|Strategy for approaching current and future performance targets. Source: Kawamura et al 2010-01-2175. Click to enlarge.|
Researchers from Tokyo City University and the National Traffic Safety and Environment Lab in Japan are developing a multi-cylinder direct-injection spark-ignition (DISI) hydrogen internal combustion engine (ICE) for application in heavy-duty vehicles. The project aims to deliver a hydrogen ICE system combining high power output and low NOx generation.
The research team published a paper on their efforts in conjunction with the recent SAE Powertrains Fuels & Lubricants meeting, but without an oral presentation at the conference. Separately, Tokyo City University, in cooperation with Hino, unveiled a hydrogen-powered truck offering roughly the same performance level as a diesel-engine hybrid model. The university said it will seek to commercialize the vehicle.
For small- and medium-sized trucks, diesel hybrid systems can be put into practical use. However, a battery or a hydrogen FC cannot be used in large-sized (heavy duty) trucks, which currently require a high power output. For the aforementioned reasons, the hydrogen ICE system development project for heavy-duty vehicles is promoted by the Next-generation Environmentally Friendly Vehicle Development and Commercialization Project (EFV21) of the Ministry of Land, Infrastructure, and Transport (MLIT) of Japan as one of the technical candidates that can greatly reduce the air pollution and global warming contribution of such trucks.—Kawamura et al.
|Engine performance curves showing hydrogen DISI ICE and the base diesel. Kawamura et al. Click to enlarge.|
The target hydrogen ICE was based on a Hino J05D-TC diesel engine. The naturally aspirated 4.7L engine is equipped with spark ignition and water-cooled EGR, and operates at a compression ratio of 12.7:1. Turbocharging with intercooling and optimized injection/ignition will be applied in a subsequent phase of the project.
The core technologies in development for the DISI multi-cylinder hydrogen ICE system include:
- a high-pressure hydrogen gas direct injector;
- a combustion control strategy for the DISI hydrogen ICE; and
- a NOx reduction catalyst system.
Injector. The team developed a high-pressure hydrogen gas direct injector based on a common-rail type direct injector for the base diesel engine, thus maintaining installation compatibility. The injector is compact, and is able to instantaneously inject a large quantity of hydrogen into the high-pressure combustion chamber.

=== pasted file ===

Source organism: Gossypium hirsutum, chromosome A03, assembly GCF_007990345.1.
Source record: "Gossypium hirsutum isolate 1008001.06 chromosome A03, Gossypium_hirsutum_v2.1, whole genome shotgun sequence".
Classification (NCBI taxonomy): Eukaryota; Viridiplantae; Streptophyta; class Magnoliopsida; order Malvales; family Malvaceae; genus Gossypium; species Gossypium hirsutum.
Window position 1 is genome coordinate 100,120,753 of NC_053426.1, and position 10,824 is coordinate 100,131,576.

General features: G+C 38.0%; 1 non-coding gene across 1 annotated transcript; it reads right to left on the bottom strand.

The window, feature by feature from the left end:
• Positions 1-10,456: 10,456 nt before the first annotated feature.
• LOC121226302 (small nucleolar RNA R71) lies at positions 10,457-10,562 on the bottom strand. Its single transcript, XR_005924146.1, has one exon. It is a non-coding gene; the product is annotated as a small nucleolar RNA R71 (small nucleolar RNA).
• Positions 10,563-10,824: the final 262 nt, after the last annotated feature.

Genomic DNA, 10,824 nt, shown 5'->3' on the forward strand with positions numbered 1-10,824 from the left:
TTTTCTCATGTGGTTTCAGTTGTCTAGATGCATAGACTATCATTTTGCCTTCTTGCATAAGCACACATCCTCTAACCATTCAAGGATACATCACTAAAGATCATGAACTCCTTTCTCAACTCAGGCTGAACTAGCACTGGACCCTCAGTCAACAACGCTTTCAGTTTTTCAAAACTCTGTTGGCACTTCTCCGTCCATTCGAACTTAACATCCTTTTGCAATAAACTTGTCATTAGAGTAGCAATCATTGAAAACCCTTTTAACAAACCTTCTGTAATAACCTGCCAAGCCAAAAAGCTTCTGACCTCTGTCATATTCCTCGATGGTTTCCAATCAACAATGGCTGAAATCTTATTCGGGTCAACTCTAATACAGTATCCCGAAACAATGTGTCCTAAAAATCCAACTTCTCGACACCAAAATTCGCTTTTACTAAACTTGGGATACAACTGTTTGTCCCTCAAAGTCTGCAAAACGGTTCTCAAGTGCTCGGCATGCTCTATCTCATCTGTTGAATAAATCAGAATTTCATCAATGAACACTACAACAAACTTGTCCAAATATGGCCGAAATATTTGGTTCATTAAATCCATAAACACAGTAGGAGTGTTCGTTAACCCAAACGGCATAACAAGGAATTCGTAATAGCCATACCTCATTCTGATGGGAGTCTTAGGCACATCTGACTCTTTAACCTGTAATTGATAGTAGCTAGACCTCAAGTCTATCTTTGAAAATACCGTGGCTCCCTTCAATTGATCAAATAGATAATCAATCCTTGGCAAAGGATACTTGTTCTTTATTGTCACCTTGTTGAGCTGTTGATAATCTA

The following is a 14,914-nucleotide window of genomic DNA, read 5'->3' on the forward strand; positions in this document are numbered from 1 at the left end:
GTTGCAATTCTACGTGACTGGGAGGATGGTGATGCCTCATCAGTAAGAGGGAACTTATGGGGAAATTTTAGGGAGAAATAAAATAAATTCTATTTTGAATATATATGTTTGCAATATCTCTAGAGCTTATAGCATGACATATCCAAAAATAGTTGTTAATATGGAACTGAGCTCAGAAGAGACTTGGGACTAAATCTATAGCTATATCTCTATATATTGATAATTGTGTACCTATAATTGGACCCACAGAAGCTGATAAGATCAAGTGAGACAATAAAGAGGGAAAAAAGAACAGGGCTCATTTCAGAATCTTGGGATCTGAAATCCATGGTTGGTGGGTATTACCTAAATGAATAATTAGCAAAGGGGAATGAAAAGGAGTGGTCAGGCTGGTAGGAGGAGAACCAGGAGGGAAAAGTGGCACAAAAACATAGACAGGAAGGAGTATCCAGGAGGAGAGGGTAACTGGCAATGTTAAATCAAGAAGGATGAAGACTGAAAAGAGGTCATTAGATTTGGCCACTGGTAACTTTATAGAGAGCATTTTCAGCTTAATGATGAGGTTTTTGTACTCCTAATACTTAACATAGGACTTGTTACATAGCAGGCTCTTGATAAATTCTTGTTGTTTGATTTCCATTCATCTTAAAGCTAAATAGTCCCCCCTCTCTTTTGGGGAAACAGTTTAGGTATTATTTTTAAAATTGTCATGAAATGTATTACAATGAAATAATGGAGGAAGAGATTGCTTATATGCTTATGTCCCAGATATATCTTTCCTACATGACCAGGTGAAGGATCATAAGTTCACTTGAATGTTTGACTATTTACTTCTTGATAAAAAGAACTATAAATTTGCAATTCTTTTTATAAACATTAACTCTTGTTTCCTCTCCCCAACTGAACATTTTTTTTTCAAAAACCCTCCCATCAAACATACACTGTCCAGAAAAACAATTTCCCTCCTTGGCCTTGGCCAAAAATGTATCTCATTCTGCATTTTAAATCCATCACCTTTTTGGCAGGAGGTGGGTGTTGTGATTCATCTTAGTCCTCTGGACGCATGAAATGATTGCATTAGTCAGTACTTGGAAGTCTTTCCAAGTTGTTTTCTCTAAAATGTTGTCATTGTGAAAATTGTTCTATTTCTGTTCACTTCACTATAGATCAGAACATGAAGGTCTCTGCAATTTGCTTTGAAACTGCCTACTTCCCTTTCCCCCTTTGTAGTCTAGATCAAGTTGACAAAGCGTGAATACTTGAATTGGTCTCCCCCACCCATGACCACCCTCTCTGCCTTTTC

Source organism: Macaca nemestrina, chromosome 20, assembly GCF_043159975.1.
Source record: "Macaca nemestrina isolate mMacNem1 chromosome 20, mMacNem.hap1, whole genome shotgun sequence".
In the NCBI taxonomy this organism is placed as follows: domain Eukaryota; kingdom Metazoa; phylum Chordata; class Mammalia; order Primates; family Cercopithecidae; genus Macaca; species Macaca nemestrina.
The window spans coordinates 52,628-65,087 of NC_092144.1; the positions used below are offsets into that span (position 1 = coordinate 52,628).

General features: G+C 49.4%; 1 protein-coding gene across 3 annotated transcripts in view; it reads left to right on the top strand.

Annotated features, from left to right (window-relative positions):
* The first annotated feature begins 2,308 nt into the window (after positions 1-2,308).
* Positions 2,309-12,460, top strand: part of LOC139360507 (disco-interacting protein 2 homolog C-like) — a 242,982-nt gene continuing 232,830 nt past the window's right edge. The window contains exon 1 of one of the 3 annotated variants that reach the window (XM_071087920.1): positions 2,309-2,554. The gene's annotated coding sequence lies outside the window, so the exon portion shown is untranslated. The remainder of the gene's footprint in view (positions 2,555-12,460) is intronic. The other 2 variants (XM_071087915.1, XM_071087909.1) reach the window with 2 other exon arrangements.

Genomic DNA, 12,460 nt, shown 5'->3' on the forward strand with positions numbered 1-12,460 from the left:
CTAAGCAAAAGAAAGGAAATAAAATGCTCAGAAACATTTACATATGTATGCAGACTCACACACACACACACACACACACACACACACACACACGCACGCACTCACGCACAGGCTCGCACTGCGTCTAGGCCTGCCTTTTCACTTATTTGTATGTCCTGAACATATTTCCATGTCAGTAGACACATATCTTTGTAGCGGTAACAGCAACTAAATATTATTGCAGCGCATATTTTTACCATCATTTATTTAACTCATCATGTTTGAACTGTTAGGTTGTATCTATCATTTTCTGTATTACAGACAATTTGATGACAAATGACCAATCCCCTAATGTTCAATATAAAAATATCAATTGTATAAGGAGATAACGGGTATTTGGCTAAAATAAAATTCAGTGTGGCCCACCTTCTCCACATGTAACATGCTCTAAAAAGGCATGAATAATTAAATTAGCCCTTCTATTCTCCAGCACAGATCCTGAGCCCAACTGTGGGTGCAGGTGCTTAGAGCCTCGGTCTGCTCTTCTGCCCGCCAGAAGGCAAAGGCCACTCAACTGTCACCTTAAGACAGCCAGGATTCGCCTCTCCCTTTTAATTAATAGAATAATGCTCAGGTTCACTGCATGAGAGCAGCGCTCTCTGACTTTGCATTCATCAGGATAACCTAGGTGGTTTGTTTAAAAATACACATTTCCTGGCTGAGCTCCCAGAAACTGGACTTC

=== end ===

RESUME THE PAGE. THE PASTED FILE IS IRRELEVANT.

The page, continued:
Hydrogen gas is supplied at a maximum pressure of 20 MPa (200 bar) to maintain its independence from the flow of the working fluid—currently diesel fuel, but to be a non-fuel fluid in the future. The opening and closing of the needle valve are performed by controlling the spill amount of the working fluid supplied from a common rail by the timing of an electromagnetic valve. The injector aims to achieve the high-speed response needed for multiple-stage injection in the future.
Combustion control strategy. To reduce engine-out NOx, the team developed a combustion control strategy that maintained the air/fuel ratio (lambda) at more than 2 during low-load condition and at approximately 1 during medium- and high-load conditions.
NOx reduction. The team combined a NOx Storage Reduction (NSR) catalyst and Oxidation Catalyst (DOC) as an exhaust aftertreatment system to further reduce NOx. The NSR catalyst has a characteristic that stores NOx in lambda > 1; the DOC was added in order to purify the unburned hydrogen from the hydrogen ICE or from the reducing agent.
Results. Under limited driving conditions (engine speed 1,000 rpm, with EGR, NA), the developed combustion control strategy returned low NOx emissions (0.7 g/kWh), high power output (IMEP 0.85 MPa), and high indicated thermal efficiency (41%).
The engine delivered the target power output of 100 kW, and showed emissions to the levels below those specified in the Japan 2009 regulations.
For further performance enhancement of the DISI multicylinder hydrogen ICE system, improved stability and durability of the high-pressure hydrogen gas direct injector and optimization of the transient control system will be necessary. Mileage evaluation of the DISI hydrogen ICE will require the development of a method for high-pressure hydrogen consumption measurement at transient operation.
In addition, with respect to unregulated substances such as N2O in the NSR catalyst, it will be necessary to devise a combustion strategy such as moderate injection and/or ignition near the TDC that enables further NOx reduction at the engine outlet and expanded coverage. In these efforts, it will be necessary to perform the visualization and the CFD simulation of high-pressure hydrogen injection/mixture formation. These are in progress now partly in the next efforts of this project. And the development of an in-vehicle hydrogen tank system will also be necessary for realizing trucks using the DISI multi-cylinder hydrogen ICE system.—Kawamura et al.
Atsuhiro Kawamura, Yoshio Sato, Kaname Naganuma, Kimitaka Yamane and Yasuo Takagi (2010) Development Project of a Multi-cylinder DISI Hydrogen ICE System for Heavy Duty Vehicles (SAE 2010-01-2175)